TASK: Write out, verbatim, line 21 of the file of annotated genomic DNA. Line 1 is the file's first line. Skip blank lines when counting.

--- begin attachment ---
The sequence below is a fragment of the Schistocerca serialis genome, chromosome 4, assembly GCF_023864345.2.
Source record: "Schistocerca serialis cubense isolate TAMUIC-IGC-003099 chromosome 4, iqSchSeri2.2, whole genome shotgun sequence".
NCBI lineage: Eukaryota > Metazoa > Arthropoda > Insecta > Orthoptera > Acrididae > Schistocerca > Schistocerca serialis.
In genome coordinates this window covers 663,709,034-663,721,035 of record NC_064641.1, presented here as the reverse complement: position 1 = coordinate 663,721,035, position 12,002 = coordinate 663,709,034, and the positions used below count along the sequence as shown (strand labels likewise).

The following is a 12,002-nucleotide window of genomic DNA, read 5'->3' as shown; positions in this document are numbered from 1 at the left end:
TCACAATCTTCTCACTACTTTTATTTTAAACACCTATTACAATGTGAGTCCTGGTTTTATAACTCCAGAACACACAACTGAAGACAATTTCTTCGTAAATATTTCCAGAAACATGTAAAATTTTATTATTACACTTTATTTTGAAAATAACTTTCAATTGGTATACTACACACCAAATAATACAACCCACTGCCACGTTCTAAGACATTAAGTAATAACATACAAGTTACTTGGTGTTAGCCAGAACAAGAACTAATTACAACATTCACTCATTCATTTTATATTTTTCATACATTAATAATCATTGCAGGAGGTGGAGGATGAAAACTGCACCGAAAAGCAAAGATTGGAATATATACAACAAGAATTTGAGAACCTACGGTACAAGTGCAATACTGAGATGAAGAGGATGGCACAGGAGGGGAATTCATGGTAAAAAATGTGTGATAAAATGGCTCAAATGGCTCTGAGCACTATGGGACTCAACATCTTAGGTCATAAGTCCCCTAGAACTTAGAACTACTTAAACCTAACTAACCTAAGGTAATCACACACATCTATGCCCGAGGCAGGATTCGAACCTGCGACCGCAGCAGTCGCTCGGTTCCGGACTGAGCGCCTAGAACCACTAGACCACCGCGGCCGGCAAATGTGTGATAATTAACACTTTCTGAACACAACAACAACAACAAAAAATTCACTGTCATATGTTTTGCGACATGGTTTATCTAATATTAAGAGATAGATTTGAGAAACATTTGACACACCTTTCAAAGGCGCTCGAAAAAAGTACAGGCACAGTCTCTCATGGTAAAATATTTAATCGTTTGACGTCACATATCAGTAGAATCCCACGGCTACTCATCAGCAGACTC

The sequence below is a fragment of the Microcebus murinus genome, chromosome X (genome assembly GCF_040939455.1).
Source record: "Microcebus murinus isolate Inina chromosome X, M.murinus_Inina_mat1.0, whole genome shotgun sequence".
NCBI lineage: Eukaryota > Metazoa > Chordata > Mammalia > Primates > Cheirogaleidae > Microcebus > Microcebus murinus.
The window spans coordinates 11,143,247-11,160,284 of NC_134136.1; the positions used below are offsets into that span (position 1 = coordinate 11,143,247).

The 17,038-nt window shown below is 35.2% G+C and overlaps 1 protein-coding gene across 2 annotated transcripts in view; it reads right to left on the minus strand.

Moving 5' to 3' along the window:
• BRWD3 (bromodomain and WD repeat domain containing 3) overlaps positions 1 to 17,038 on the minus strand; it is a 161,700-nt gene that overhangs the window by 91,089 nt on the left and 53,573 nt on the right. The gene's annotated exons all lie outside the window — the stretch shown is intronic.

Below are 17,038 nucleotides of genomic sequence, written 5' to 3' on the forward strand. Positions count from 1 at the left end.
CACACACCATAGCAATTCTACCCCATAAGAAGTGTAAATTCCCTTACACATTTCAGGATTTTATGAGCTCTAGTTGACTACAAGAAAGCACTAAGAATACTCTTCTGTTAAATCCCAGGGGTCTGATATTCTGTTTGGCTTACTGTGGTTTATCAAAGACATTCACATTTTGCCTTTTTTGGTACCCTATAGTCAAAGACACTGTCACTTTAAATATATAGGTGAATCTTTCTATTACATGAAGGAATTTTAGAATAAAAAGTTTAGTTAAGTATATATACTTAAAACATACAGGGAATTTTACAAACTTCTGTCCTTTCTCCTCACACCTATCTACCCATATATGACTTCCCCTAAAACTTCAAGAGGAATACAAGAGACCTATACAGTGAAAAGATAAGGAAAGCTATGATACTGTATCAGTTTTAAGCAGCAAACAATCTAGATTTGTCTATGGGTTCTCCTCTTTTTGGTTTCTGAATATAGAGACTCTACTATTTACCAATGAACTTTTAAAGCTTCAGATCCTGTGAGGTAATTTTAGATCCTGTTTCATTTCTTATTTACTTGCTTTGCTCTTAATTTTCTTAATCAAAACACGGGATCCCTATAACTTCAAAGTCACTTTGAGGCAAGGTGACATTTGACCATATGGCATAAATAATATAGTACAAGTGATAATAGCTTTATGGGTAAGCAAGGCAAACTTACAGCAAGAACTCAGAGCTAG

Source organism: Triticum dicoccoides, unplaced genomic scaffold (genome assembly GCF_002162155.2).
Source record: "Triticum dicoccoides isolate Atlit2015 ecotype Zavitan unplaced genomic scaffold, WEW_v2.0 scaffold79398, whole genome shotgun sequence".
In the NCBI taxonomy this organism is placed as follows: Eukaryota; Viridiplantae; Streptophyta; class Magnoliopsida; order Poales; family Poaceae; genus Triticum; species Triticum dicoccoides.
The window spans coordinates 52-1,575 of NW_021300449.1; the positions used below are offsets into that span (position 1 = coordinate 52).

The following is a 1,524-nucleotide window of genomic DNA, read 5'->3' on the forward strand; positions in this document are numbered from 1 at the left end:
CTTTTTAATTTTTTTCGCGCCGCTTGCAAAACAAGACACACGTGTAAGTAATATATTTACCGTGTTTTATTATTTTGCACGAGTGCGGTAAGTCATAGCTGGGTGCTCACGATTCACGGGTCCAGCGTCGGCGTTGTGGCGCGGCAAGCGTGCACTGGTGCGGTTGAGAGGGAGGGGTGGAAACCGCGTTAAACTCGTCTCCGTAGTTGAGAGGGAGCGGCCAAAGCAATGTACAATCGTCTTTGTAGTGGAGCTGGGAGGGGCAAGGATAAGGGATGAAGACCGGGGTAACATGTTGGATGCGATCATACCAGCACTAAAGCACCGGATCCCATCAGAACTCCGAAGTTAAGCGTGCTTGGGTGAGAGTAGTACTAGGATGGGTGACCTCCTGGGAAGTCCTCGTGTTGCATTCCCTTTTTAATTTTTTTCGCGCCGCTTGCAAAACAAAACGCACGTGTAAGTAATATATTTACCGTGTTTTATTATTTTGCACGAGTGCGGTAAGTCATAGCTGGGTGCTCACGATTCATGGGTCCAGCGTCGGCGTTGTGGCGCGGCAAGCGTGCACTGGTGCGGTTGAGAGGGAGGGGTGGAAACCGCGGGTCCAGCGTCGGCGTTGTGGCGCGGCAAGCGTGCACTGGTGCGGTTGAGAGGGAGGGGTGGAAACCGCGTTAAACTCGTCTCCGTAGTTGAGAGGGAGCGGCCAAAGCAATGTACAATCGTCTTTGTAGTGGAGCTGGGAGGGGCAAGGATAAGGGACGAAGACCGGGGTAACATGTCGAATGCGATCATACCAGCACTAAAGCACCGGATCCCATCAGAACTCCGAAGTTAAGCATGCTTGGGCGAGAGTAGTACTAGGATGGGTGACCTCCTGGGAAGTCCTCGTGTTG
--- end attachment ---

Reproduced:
CTTTTTAATTTTTTTCGCGCCGCTTGCAAAACAAGACACACGTGTAAGTAATATATTTACCGTGTTTTATTATTTTGCACGAGTGCGGTAAGTCATAGCTGGGTGCTCACGATTCACGGGTCCAGCGTCGGCGTTGTGGCGCGGCAAGCGTGCACTGGTGCGGTTGAGAGGGAGGGGTGGAAACCGCGTTAAACTCGTCTCCGTAGTTGAGAGGGAGCGGCCAAAGCAATGTACAATCGTCTTTGTAGTGGAGCTGGGAGGGGCAAGGATAAGGGATGAAGACCGGGGTAACATGTTGGATGCGATCATACCAGCACTAAAGCACCGGATCCCATCAGAACTCCGAAGTTAAGCGTGCTTGGGTGAGAGTAGTACTAGGATGGGTGACCTCCTGGGAAGTCCTCGTGTTGCATTCCCTTTTTAATTTTTTTCGCGCCGCTTGCAAAACAAAACGCACGTGTAAGTAATATATTTACCGTGTTTTATTATTTTGCACGAGTGCGGTAAGTCATAGCTGGGTGCTCACGATTCATGGGTCCAGCGTCGGCGTTGTGGCGCGGCAAGCGTGCACTGGTGCGGTTGAGAGGGAGGGGTGGAAACCGCGGGTCCAGCGTCGGCGTTGTGGCGCGGCAAGCGTGCACTGGTGCGGTTGAGAGGGAGGGGTGGAAACCGCGTTAAACTCGTCTCCGTAGTTGAGAGGGAGCGGCCAAAGCAATGTACAATCGTCTTTGTAGTGGAGCTGGGAGGGGCAAGGATAAGGGACGAAGACCGGGGTAACATGTCGAATGCGATCATACCAGCACTAAAGCACCGGATCCCATCAGAACTCCGAAGTTAAGCATGCTTGGGCGAGAGTAGTACTAGGATGGGTGACCTCCTGGGAAGTCCTCGTGTTG